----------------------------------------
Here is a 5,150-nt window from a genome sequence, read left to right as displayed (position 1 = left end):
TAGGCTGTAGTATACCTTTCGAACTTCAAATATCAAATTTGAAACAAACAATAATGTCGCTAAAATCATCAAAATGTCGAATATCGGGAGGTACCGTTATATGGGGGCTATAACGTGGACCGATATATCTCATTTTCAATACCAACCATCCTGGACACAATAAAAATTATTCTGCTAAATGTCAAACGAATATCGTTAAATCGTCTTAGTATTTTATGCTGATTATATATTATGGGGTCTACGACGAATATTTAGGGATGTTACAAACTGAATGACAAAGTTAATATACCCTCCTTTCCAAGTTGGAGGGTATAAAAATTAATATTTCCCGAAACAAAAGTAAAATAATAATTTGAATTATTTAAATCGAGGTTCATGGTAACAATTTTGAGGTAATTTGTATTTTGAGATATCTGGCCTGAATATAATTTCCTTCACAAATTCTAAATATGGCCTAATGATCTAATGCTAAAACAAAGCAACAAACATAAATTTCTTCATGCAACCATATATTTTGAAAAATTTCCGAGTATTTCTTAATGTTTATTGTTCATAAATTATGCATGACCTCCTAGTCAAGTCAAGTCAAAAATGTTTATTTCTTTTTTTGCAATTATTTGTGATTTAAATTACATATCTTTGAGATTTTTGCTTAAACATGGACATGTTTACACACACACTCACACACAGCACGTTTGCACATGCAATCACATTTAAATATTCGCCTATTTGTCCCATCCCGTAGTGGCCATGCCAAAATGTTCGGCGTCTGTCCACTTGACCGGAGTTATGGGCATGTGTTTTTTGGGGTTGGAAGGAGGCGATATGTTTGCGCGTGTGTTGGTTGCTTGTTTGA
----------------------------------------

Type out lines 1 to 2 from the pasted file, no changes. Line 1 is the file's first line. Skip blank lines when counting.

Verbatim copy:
Here is a 5,150-nt window from a genome sequence, read left to right as displayed (position 1 = left end):
TAGGCTGTAGTATACCTTTCGAACTTCAAATATCAAATTTGAAACAAACAATAATGTCGCTAAAATCATCAAAATGTCGAATATCGGGAGGTACCGTTATATGGGGGCTATAACGTGGACCGATATATCTCATTTTCAATACCAACCATCCTGGACACAATAAAAATTATTCTGCTAAATGTCAAACGAATATCGTTAAATCGTCTTAGTATTTTATGCTGATTATATATTATGGGGTCTACGACGAATATTTAGGGATGTTACAAACTGAATGACAAAGTTAATATACCCTCCTTTCCAAGTTGGAGGGTATAAAAATTAATATTTCCCGAAACAAAAGTAAAATAATAATTTGAATTATTTAAATCGAGGTTCATGGTAACAATTTTGAGGTAATTTGTATTTTGAGATATCTGGCCTGAATATAATTTCCTTCACAAATTCTAAATATGGCCTAATGATCTAATGCTAAAACAAAGCAACAAACATAAATTTCTTCATGCAACCATATATTTTGAAAAATTTCCGAGTATTTCTTAATGTTTATTGTTCATAAATTATGCATGACCTCCTAGTCAAGTCAAGTCAAAAATGTTTATTTCTTTTTTTGCAATTATTTGTGATTTAAATTACATATCTTTGAGATTTTTGCTTAAACATGGACATGTTTACACACACACTCACACACAGCACGTTTGCACATGCAATCACATTTAAATATTCGCCTATTTGTCCCATCCCGTAGTGGCCATGCCAAAATGTTCGGCGTCTGTCCACTTGACCGGAGTTATGGGCATGTGTTTTTTGGGGTTGGAAGGAGGCGATATGTTTGCGCGTGTGTTGGTTGCTTGTTTGA